A probability mass function can be represented by a multi-dimensional array. However, for high-dimensional distributions where each variable may have a large state space, lack of computer memory can become a problem. For example, an \(80\)-dimensional random vector in which each variable has \(10\) levels will lead to a state space with \(10^{80}\) cells. Such a distribution can not be stored in a computer; in fact, \(10^{80}\) is one of the estimates of the number of atoms in the universe. However, if the array consists of only a few non-zero values, we need only store these values along with information about their location. That is, a sparse representation of a table. Sparta was created for efficient multiplication and marginalization of sparse tables.

Consider two arrays `f`

and `g`

:

```
dn <- function(x) setNames(lapply(x, paste0, 1:2), toupper(x))
d <- c(2, 2, 2)
f <- array(c(5, 4, 0, 7, 0, 9, 0, 0), d, dn(c("x", "y", "z")))
g <- array(c(7, 6, 0, 6, 0, 0, 9, 0), d, dn(c("y", "z", "w")))
```

with flat layouts

```
ftable(f, row.vars = "X")
#> Y y1 y2
#> Z z1 z2 z1 z2
#> X
#> x1 5 0 0 0
#> x2 4 9 7 0
ftable(g, row.vars = "W")
#> Y y1 y2
#> Z z1 z2 z1 z2
#> W
#> w1 7 0 6 6
#> w2 0 9 0 0
```

We can convert these to their equivalent **sparta** versions as

Printing the object by the default printing method yields

```
print.default(sf)
#> [,1] [,2] [,3] [,4]
#> X 1 2 2 2
#> Y 1 1 2 1
#> Z 1 1 1 2
#> attr(,"vals")
#> [1] 5 4 7 9
#> attr(,"dim_names")
#> attr(,"dim_names")$X
#> [1] "x1" "x2"
#>
#> attr(,"dim_names")$Y
#> [1] "y1" "y2"
#>
#> attr(,"dim_names")$Z
#> [1] "z1" "z2"
#>
#> attr(,"class")
#> [1] "sparta" "matrix"
```

The columns are the cells in the sparse matrix and the `vals`

attribute are the corresponding values which can be extracted with the `vals`

function. Furthermore, the domain resides in the `dim_names`

attribute, which can also be extracted using the `dim_names`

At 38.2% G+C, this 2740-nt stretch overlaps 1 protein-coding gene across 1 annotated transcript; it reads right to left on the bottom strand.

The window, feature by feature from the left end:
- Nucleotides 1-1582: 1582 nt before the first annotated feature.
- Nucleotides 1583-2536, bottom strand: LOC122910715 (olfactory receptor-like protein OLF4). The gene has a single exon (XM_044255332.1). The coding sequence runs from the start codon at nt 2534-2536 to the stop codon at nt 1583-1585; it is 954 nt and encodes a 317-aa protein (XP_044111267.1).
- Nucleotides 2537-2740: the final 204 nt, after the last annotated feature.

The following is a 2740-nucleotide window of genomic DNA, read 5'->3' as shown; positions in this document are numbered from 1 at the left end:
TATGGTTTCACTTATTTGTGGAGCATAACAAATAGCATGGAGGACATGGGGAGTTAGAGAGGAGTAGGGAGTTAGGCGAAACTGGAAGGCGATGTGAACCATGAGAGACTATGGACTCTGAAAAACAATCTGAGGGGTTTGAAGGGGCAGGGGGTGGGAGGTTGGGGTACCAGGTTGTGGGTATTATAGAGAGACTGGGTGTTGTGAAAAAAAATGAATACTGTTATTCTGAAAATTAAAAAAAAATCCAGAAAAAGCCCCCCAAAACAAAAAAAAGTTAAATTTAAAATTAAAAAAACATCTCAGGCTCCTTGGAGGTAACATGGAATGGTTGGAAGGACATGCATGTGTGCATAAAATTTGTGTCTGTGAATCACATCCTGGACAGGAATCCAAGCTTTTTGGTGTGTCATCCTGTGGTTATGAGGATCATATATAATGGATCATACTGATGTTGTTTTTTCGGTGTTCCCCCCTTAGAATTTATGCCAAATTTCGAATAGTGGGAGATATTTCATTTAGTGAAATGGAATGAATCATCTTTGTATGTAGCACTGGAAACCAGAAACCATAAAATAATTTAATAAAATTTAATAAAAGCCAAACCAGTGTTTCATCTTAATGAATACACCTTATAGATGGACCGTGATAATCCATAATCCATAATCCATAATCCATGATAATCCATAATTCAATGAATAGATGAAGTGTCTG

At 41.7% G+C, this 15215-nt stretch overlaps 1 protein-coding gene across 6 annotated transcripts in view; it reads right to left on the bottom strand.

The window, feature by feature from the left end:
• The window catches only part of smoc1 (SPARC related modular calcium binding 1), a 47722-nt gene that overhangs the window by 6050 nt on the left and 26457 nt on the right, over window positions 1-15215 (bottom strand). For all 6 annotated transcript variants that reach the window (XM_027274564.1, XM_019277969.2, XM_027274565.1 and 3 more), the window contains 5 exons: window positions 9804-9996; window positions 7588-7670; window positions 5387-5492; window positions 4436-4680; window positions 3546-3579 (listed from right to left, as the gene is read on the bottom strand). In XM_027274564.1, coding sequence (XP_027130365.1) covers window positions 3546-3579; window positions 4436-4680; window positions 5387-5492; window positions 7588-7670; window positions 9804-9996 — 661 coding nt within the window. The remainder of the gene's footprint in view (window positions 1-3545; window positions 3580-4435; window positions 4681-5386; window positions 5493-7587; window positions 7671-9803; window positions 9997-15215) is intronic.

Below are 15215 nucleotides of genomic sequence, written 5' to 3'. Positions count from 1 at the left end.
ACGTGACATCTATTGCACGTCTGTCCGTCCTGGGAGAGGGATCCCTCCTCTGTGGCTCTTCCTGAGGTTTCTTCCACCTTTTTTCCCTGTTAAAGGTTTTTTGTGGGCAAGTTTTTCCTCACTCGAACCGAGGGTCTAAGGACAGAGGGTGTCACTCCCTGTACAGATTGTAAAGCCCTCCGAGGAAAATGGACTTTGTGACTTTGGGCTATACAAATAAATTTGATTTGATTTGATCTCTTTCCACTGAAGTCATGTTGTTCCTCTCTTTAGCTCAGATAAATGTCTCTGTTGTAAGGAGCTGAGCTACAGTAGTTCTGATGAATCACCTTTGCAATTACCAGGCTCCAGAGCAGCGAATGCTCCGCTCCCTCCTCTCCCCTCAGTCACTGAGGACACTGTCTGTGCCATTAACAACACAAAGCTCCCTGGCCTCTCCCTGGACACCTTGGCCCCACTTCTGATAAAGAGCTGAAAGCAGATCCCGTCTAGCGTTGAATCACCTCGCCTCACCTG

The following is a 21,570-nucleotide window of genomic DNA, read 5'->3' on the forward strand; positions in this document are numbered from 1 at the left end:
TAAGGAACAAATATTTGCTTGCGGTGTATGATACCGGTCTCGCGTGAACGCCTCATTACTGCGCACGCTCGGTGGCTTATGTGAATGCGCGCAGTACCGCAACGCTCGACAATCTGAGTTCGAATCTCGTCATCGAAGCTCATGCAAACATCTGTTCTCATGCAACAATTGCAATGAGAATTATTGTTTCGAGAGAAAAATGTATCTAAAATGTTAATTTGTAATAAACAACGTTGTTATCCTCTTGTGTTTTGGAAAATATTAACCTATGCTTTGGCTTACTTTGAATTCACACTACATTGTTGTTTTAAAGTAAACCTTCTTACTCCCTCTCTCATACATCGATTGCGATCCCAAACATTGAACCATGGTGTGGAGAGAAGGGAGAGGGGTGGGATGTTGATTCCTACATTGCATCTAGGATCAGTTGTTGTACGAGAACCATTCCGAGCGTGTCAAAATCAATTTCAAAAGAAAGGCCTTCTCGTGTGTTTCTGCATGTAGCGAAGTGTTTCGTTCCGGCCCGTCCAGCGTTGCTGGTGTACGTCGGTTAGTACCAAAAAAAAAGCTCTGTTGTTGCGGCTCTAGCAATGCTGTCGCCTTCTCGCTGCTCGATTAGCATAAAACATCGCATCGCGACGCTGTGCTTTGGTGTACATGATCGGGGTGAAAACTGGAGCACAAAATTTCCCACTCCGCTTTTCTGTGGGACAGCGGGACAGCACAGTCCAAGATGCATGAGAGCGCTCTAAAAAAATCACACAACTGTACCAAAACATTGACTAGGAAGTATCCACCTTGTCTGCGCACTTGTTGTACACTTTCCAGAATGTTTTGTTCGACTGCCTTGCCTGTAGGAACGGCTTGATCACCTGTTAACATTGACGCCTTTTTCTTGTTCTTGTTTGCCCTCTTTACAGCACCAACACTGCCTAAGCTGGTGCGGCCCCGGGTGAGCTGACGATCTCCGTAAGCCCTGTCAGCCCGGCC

function. From the output, we see that (`x2`

, `y2`

, `z1`

) has a value of \(2\). Using the **sparta** print method prettifies things:

where row \(i\) corresponds to column \(i\) in the sparse matrix. The product of `sf`

and `sg`

```
mfg <- mult(sf, sg); mfg
#> X Y Z W val
#> 1 2 1 2 2 81
#> 2 2 2 1 1 42
#> 3 1 1 1 1 35
#> 4 2 1 1 1 28
```

Converting `sf`

into a conditional probability table (CPT) with conditioning variable `Z`

:

```
sf_cpt <- as_cpt(sf, y = "Z"); sf_cpt
#> X Y Z val
#> 1 1 1 1 0.312
#> 2 2 1 1 0.250
#> 3 2 2 1 0.438
#> 4 2 1 2 1.000
```

Slicing `sf`

on `X1 = x1`

and dropping the `X`

dimension

reduces `sf`

to a single non-zero element, whereas the equivalent dense case would result in a `(Y,Z)`

table with one non-zero element and three zero-elements.

Marginalizing (or summing) out `Y`

in `sg`

yields

Finally, we mention that a sparse table can be created using the constructor `sparta_struct`

, which can be necessary to use if the corresponding dense table is too large to have in memory.

Function name | Description |
---|---|

`as_<sparta>` |
Convert -like object to a `sparta` |

`as_<array/df/cpt>` |
Convert `sparta` object to an `array/data.frame/CPT` |

`sparta_struct` |
Constructor for `sparta` objects |

`mult, div, marg, slice` |
Multiply/divide/marginalize/slice |

`normalize` |
Normalize (the values of the result sum to one) |

`get_val` |
Extract the value for a specific named cell |

`get_cell_name` |
Extract the named cell |

`get_values` |
Extract the values |

`dim_names` |
Extract the domain |

`names` |
Extract the variable names |

`max/min` |
The maximum/minimum value |

`which_<max/min>_cell` |
The column index referring to the max/min value |

`which_<max/min>_idx` |
The configuration corresponding to the max/min value |

`sum` |
Sum the values |

`equiv` |
Test if two tables are identical up to permutations of the columns |